My Boys, the Olympics, and the Words of Bob CostasWhit Honea
Last night we bellied up to the telly with plates full of English fare and a pint of Red Stripe each for me and the missus. I know, Red Stripe is Jamaican, not English, but it was on sale, and besides, Usain Bolt is awesome.
We gathered the kids onto the sofa and turned on the opening ceremony of the 2012 Summer Olympic Games, or, as we soon found out, Bob Costas talking through the opening ceremony of the 2012 Summer Olympic Games. Also starring Ryan Seacrest.
We wanted the boys to appreciate the moment, the cultural and historical significance that the Olympics symbolize — the best of a world that we are told has gone wrong. They, however, wanted to wiggle and complain about dinner.
I suppose that asking two little boys (ages six and nine) to remain still for a four hour Costas monologue is a bit much, but they didn’t even pretend to be interested unless I talked over Bob and gave my own color commentary.
Bob Costas: “Blah, blah, blah, mispronounced name, blah, blah.”
Matt Lauer: (laughs)
9-Year-Old: “Ooh, jet packs!”
Me: (loudly) “This is from David Bowie’s Ziggy Stardust years. You see, David Bowie once had an alter ego…”
6-Year-Old: “Queen! Queen!”
No, my youngest wasn’t excited to see Her Majesty (other than Her Scenes with James Bond), but he does love him some Freddie Mercury, and I’m especially proud of that.
And in the distance Bob Costas continued to talk over things that we were meant to listen to, like live music and sentimental spots of silence, while my kids went back to squirming uncomfortably and asking if they could go to bed.
My frustration with the boys and their blatant apathy was only compounded by a quick check of Facebook which was filled with proud parent after proud parent sharing photos and status updates about how transfixed and excited their children were while watching the ceremony.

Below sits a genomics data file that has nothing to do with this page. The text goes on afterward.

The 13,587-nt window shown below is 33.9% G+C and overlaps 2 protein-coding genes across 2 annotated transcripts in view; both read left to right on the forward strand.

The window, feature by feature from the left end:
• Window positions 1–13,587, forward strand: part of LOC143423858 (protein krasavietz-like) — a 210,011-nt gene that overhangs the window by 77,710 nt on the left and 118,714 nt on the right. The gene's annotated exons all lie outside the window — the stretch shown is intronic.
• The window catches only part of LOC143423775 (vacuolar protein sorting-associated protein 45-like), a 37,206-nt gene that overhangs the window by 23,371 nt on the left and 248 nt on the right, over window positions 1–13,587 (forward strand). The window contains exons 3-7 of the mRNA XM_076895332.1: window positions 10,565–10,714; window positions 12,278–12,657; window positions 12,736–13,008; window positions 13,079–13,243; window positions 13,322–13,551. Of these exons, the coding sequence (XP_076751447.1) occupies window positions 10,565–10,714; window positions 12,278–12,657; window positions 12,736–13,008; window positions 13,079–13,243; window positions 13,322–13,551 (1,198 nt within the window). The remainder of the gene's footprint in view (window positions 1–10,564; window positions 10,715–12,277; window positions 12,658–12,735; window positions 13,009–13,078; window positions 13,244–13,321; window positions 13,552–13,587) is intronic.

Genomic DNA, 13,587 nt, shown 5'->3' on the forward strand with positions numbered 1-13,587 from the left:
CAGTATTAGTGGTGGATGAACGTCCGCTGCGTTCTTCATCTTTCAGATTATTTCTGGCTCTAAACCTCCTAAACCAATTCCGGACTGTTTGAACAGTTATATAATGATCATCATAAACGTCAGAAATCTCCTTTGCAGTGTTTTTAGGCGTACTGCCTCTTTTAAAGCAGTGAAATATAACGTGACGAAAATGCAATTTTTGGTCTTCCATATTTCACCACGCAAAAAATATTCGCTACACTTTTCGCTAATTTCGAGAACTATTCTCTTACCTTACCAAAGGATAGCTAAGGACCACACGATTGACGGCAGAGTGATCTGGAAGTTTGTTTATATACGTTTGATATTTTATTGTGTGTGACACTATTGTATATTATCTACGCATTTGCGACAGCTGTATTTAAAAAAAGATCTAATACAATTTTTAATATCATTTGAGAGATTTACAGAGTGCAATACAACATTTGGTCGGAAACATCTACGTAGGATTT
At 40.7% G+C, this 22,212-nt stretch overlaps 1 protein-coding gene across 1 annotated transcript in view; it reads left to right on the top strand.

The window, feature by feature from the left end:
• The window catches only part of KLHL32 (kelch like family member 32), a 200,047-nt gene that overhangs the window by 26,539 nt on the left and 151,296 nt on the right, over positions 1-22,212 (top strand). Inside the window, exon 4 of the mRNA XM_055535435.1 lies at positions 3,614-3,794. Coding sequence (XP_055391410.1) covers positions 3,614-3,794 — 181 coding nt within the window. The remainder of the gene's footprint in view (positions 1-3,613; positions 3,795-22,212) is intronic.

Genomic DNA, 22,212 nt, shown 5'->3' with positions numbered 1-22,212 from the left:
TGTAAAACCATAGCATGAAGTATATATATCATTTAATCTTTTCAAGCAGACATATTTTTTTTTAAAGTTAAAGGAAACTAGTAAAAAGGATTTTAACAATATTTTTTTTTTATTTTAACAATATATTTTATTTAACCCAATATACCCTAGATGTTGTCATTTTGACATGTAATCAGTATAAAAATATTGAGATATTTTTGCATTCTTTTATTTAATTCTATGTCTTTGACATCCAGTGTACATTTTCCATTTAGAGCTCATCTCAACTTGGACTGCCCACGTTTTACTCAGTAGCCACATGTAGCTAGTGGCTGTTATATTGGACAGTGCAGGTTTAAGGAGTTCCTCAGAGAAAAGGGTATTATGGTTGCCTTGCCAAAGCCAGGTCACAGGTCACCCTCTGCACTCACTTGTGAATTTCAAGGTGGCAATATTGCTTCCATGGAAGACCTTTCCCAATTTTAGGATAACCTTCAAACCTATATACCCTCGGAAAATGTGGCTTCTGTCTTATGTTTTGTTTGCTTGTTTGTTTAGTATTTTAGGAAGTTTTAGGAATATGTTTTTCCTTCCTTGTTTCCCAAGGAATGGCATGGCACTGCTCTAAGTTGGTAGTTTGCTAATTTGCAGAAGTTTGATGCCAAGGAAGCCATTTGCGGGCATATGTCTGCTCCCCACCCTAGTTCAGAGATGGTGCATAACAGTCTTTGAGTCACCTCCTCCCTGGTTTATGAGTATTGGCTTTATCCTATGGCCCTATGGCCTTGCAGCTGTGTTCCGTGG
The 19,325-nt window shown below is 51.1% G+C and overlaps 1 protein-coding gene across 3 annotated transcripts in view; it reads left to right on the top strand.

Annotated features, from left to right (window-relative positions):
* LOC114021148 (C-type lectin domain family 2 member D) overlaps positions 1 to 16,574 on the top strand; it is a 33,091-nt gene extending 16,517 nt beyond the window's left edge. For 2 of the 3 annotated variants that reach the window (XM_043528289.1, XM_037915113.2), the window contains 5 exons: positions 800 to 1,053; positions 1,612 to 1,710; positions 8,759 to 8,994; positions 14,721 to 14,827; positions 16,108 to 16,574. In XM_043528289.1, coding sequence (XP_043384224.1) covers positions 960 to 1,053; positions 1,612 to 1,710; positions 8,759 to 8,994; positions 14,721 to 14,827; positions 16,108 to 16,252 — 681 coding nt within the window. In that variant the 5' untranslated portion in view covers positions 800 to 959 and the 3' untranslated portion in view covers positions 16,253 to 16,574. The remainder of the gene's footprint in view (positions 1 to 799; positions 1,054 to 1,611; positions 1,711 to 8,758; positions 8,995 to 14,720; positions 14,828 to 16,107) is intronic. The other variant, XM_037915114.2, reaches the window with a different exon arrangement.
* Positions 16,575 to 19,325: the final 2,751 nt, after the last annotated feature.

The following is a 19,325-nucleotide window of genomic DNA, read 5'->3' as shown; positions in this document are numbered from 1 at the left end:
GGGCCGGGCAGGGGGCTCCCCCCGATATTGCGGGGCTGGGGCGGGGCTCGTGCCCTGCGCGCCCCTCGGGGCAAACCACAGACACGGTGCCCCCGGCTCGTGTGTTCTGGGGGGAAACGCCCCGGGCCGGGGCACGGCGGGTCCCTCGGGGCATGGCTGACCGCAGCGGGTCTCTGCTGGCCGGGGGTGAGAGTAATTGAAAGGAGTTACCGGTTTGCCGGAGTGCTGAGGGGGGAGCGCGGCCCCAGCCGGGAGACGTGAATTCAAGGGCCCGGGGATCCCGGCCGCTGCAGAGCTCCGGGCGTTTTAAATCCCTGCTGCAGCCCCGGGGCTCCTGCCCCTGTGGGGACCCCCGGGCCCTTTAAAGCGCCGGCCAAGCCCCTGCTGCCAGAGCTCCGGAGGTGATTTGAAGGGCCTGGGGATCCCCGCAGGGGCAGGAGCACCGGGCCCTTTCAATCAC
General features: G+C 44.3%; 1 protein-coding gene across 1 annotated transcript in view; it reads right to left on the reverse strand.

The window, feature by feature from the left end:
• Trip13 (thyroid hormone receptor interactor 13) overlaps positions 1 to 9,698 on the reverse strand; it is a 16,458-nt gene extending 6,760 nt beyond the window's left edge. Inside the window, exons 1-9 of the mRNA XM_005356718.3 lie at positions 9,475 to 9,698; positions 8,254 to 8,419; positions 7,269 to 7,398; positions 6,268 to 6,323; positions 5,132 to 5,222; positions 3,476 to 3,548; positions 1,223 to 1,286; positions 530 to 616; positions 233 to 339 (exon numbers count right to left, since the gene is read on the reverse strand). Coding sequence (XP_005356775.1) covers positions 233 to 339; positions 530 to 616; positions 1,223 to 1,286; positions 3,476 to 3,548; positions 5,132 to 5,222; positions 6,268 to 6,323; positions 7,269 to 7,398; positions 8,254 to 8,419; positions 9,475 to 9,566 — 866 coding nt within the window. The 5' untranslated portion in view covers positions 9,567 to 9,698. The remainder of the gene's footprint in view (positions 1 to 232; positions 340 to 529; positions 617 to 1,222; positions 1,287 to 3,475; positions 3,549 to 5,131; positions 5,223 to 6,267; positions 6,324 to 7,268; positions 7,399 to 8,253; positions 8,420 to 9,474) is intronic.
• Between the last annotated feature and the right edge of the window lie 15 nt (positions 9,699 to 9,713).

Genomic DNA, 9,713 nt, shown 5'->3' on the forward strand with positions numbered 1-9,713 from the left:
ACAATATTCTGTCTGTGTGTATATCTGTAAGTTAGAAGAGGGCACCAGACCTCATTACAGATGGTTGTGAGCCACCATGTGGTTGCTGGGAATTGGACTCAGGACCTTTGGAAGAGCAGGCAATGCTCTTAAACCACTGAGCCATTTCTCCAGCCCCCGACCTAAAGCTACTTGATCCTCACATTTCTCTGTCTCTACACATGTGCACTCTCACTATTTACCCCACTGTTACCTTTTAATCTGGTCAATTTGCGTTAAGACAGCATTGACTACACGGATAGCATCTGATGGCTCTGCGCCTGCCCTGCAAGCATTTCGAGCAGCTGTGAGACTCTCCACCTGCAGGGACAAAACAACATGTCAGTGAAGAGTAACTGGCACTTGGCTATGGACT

I looked at my bored kids, their dinner in various states of touched, their ears full of Costas, and I paused the television, because this is the future and we can do stuff like that.
“When I was your age,” I started, already hating the fact that my tone leaned heavily upon uphill walks in the snow and things we didn’t have — the go to speak of generational one-upmanship. “I watched the Olympics with my parents and grandparents, and I could feel the importance of it all. I could sense that it was something powerful, and I still remember how special it was.”
Bob Costas: (loudly) “This really is a great cover of this song…”
Matt Lauer: (laughs)
And then I tried to explain the Industrial Revolution. Again.
“Got to bed,” said my wife. She was talking to the kids.
“Wake me up when the United States comes in,” said the 9-year-old, and then he hugged Bob Costas goodnight and went to his room.
We sat there in front of the telly, watching great athletes and wonderful art share the stage, so many moments of cultural and historical significance, and we talked amongst ourselves. We could sense that it was something powerful.
Read more from Whit Honea at his site Honea Express and the popular group blog DadCentric. You can follow Whit on the Twitter or Pinterest (his opinions are his own and do not reflect those of Babble or most rational people).
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